Over the past several months, some have denounced my populism -- including my support for Sarah Palin -- as purely a function of chip-on-the-shoulder resentment of my "betters." Excuse me for having failed previously to explain the real political danger that I mean to oppose. When the Palinistas defend their heroine against the Sullivans, Brookses and Parkers, they are expressing a small-d democratic conception of politics that is instinctively mistrustful of the elitist approach to governance.

Whatever one says pro or con about Palin, I believe the anti-elitist impulses of the Palinistas are valid and legitimate. Their "populist" resentments are entirely justified by the undemocratic beliefs and practices of the snobs who pat themselves on the back by celebrating the hegemony of a phony "meritocracy."


  1. RS,

    What is funny is how the Left (and the Country Club Right) are both arguing for an American Aristocrcy that allows those "Not Our Kind," to have their families attacked. Just like Palin, if they step out of the box, it is the elites (and their bloodhounds) who want to keep the great unwashed away from power.

    Check out Outliers by Malcolm Gladwell, Chapter 4: The Trouble with Geniuses, part 2. Then tell me there is no class structure 9as evidenced by Sullivan, et. al) in America. And last I checked, Ivy Universities did not support in finacial terms or by votes, either Bush or McCain.

    And if the Ivies were so damn smart, why is the Unemployment rising during one of the so-called smartest Presidents term?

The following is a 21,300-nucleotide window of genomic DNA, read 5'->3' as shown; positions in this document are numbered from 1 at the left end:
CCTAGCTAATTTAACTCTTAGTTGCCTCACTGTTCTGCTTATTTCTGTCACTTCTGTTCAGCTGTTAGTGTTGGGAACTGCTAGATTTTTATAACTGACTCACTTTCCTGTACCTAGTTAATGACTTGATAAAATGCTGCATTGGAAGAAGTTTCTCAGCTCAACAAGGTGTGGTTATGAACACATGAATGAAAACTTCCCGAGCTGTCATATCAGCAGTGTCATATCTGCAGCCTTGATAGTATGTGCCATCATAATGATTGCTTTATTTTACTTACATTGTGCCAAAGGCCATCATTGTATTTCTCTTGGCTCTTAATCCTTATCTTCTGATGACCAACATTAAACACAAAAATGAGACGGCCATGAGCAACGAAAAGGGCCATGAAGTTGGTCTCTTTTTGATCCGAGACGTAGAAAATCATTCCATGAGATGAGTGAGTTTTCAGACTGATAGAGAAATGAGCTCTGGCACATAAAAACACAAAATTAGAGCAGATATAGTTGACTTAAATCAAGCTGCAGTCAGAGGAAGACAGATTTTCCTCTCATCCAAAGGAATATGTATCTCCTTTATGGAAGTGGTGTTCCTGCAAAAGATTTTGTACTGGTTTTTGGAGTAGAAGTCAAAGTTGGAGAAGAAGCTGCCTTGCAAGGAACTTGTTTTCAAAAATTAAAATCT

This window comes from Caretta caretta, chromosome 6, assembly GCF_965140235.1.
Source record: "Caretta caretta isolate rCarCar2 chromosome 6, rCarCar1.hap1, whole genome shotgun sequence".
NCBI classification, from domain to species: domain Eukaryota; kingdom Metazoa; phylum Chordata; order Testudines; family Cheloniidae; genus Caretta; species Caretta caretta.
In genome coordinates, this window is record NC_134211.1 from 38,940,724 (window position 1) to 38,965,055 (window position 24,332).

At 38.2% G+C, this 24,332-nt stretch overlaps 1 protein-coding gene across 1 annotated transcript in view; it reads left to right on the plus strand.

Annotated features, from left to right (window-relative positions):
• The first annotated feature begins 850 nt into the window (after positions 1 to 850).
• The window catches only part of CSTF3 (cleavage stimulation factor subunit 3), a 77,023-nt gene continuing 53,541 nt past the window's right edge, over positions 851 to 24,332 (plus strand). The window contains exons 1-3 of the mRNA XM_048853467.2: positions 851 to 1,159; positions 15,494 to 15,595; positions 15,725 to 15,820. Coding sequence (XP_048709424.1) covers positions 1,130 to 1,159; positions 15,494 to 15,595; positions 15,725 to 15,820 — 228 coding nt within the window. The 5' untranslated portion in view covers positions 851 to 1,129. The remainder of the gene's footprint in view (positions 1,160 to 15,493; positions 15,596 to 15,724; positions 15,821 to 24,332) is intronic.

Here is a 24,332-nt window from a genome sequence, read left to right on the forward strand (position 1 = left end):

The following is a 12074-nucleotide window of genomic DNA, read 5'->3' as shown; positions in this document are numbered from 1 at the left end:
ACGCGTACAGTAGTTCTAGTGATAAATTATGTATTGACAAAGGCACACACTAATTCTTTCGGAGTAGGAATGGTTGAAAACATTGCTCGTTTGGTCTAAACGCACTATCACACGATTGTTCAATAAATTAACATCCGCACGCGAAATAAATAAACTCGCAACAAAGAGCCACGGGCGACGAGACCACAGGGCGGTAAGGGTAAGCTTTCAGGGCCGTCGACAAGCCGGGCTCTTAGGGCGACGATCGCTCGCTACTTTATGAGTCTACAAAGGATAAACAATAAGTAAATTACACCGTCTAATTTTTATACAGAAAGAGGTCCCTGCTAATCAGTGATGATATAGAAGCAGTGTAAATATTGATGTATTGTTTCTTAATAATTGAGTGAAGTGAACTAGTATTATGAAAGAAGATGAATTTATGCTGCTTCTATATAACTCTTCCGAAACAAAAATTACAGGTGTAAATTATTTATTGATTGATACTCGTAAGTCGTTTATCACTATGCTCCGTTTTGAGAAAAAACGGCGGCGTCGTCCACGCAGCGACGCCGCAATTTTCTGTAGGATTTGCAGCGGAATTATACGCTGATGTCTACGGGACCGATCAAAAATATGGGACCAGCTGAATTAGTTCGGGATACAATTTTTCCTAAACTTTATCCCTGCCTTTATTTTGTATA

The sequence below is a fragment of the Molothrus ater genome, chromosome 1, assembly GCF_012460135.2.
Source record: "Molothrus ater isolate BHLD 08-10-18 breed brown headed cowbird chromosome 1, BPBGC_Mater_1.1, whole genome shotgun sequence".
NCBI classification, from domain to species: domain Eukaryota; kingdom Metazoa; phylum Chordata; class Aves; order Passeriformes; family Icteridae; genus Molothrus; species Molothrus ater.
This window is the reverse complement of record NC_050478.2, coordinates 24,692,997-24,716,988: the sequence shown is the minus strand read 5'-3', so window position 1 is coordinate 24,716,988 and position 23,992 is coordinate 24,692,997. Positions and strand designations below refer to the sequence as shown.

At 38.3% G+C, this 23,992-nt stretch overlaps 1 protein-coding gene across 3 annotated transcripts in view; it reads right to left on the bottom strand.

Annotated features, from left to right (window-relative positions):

2. Brilliant, sir.

  3. Spot on!

    My personal experience, is instructive, I think. I was a National Merit Finalist and scored 1590s on my SATs. I was recruited by and could have gone to any college in the country. In high school, my desire was to go to MIT and get my PhD in Physics and finish the Unified Field Theory that Einstein had tried and failed to develop.

    I couldn't afford to go to MIT (or Stanford, my second choice) so I ended up going to a midwestern public college. Shortly after arriving at said college, I discovered how viciously political academia really was. One's success in academia has nothing whatsoever to do with one's ability or work ethic, but everything to do with one's ability to brown-nose, back-stab and kiss a$$. Conformity was the name of the game.

    I was always independent-minded, so conformity was never my strong suit. Eventually, I discovered that the nascent field of Computer Science was far less political than most. After four and a half years, I graduated with BS in Computer Science and BA in the Philosophy of Science. I turned my back on academia forever.

    I've gone on to a very successful career as a software engineer and high-tech entrepreneur. I've found the business world to be ethical and appreciative of talent and hard work in a way that academia can not match. Occasionally, you DO run into the sleazy, the lazy or the incompetent, but they are not the norm. Invariably, the sleaziest seem to come from Ivy League schools. Harvard MBAs are the worst of all, combining sleaze, incompetence and arrogance in an unholy trinity unmatched by any other school.

    I consider myself an intellectual and I have continued my education in fields such as history, political science, economics and philosophy through my voracious reading habit.